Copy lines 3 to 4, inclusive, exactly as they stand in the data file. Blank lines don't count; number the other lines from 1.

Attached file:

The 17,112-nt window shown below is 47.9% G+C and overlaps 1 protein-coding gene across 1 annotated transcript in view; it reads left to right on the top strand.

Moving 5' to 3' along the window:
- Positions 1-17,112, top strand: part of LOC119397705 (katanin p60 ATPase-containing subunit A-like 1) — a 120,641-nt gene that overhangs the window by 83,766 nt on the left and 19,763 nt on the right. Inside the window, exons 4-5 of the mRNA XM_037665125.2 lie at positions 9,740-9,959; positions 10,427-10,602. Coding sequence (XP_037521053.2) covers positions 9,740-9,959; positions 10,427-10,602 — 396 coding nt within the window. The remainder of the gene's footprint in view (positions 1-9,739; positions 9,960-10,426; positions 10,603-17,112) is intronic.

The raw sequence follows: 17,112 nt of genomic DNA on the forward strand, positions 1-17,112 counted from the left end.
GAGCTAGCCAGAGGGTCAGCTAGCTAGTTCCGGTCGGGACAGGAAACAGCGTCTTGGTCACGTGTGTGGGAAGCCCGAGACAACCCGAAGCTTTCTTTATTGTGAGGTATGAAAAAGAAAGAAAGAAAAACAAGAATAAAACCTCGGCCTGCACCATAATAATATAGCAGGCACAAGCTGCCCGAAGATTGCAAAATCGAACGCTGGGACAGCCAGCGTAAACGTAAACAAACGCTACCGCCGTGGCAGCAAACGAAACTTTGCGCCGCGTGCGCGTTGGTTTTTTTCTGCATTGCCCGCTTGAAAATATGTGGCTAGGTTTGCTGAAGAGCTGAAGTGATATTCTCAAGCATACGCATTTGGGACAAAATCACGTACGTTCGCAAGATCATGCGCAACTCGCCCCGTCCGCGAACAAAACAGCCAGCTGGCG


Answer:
- Positions 1-17,112, top strand: part of LOC119397705 (katanin p60 ATPase-containing subunit A-like 1) — a 120,641-nt gene that overhangs the window by 83,766 nt on the left and 19,763 nt on the right. Inside the window, exons 4-5 of the mRNA XM_037665125.2 lie at positions 9,740-9,959; positions 10,427-10,602. Coding sequence (XP_037521053.2) covers positions 9,740-9,959; positions 10,427-10,602 — 396 coding nt within the window. The remainder of the gene's footprint in view (positions 1-9,739; positions 9,960-10,426; positions 10,603-17,112) is intronic.

The raw sequence follows: 17,112 nt of genomic DNA on the forward strand, positions 1-17,112 counted from the left end.